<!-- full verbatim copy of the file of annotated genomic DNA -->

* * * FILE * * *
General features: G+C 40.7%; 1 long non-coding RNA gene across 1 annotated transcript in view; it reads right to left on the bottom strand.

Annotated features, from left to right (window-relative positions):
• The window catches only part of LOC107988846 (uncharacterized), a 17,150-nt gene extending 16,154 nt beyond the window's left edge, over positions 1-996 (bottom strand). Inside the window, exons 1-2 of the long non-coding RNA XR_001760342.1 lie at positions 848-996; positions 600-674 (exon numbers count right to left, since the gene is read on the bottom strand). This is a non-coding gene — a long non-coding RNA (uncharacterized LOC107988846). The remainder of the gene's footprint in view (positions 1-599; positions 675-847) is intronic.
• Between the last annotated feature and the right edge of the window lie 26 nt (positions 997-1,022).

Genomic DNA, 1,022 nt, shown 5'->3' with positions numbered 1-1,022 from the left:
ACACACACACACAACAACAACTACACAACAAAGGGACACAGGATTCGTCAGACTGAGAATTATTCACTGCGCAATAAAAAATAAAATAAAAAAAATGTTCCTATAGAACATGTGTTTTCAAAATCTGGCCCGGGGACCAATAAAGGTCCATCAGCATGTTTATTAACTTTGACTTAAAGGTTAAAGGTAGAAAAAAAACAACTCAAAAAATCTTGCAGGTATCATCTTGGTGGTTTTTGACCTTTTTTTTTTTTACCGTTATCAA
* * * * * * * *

General features: G+C 40.7%; 1 long non-coding RNA gene across 1 annotated transcript in view; it reads right to left on the bottom strand.

Annotated features, from left to right (window-relative positions):
• The window catches only part of LOC107988846 (uncharacterized), a 17,150-nt gene extending 16,154 nt beyond the window's left edge, over positions 1-996 (bottom strand). Inside the window, exons 1-2 of the long non-coding RNA XR_001760342.1 lie at positions 848-996; positions 600-674 (exon numbers count right to left, since the gene is read on the bottom strand). This is a non-coding gene — a long non-coding RNA (uncharacterized LOC107988846). The remainder of the gene's footprint in view (positions 1-599; positions 675-847) is intronic.
• Between the last annotated feature and the right edge of the window lie 26 nt (positions 997-1,022).

Genomic DNA, 1,022 nt, shown 5'->3' with positions numbered 1-1,022 from the left:
ACACACACACACAACAACAACTACACAACAAAGGGACACAGGATTCGTCAGACTGAGAATTATTCACTGCGCAATAAAAAATAAAATAAAAAAAATGTTCCTATAGAACATGTGTTTTCAAAATCTGGCCCGGGGACCAATAAAGGTCCATCAGCATGTTTATTAACTTTGACTTAAAGGTTAAAGGTAGAAAAAAAACAACTCAAAAAATCTTGCAGGTATCATCTTGGTGGTTTTTGACCTTTTTTTTTTTTACCGTTATCAA